The Nobel Peace Prize winner . . . with his own Death List. [courtesy Google Images]
President Obama has declared that, under the Constitution, he has the unilateral power to declare war on Syria. But Obama has also declared that he’s going to wait on a vote from Congress to authorize his attack on Syria. These statements are contradictory. At least one of the statements is false and arguably treasonous.
If, under the Constitution, the President has the unilateral power to declare war, but he nevertheless waits for “authorization” from Congress, the President is surrendering constitutional power from the Executive Branch to the Legislative branch. That surrender of powers is arguably treason to the Constitution.
If, under the Constitution, only Congress has the authority to declare war, then President Obama’s claim that he can unilaterally declare war is a lie, and more, an unconstitutional attempt by the President to usurp powers intended only for Congress. That usurpation of powers is arguably treason to the Constitution.
Whether or not our government attacks Syria is an interesting question. But whether Obama has the unilateral power to declare war without congressional authorization is a vital question of constitutional law.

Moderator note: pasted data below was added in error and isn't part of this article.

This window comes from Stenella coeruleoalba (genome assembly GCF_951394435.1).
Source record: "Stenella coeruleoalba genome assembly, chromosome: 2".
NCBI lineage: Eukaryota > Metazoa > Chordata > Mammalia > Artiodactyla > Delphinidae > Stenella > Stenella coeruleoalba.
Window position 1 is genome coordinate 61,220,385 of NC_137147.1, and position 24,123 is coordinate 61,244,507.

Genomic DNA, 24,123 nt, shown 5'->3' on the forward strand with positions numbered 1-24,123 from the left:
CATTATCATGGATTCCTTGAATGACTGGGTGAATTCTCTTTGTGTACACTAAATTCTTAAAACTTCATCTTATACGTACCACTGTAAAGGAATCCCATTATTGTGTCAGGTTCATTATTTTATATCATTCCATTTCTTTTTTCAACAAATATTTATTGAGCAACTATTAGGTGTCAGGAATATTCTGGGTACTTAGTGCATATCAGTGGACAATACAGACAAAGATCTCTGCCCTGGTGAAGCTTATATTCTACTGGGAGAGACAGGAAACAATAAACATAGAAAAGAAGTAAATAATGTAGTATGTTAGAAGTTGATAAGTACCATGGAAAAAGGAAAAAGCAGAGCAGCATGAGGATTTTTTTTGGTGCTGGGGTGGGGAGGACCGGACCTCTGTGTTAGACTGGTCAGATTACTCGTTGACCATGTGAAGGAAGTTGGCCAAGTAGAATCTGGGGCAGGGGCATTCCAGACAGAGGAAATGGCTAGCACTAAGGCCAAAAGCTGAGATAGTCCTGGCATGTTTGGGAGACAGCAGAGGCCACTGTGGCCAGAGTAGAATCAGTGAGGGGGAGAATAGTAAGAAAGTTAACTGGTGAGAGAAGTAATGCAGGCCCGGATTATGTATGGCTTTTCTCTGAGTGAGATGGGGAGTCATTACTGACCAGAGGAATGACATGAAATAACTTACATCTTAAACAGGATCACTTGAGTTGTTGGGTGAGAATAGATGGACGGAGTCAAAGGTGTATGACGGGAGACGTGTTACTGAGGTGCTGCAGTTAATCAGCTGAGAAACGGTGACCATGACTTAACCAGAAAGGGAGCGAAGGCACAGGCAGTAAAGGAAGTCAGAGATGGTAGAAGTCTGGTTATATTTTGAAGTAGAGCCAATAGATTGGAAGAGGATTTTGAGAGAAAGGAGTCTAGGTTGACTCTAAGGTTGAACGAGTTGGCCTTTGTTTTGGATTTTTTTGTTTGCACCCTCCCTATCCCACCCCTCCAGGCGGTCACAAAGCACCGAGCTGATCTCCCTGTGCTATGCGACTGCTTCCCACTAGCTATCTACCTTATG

Over the next few days or weeks, we’ll hear a media hullabaloo about whether the US. government should or should not, will or will not, attack Syria. But the real issue won’t be the attack on Syria so much as the attack on the Constitution. We’re going to learn if Congress will permit Obama to act unilaterally and in violation of the war-making power granted by the Constitution–or if Congress will put Obama “in his place” as subject to the Constitution and not allow him to become an overt dictator.
If Obama can’t or won’t unilaterally declare war on Syria, he will probably set a precedent to prevent him from unilaterally declaring war on other countries–including Iran.
Here’s a short video on the issue: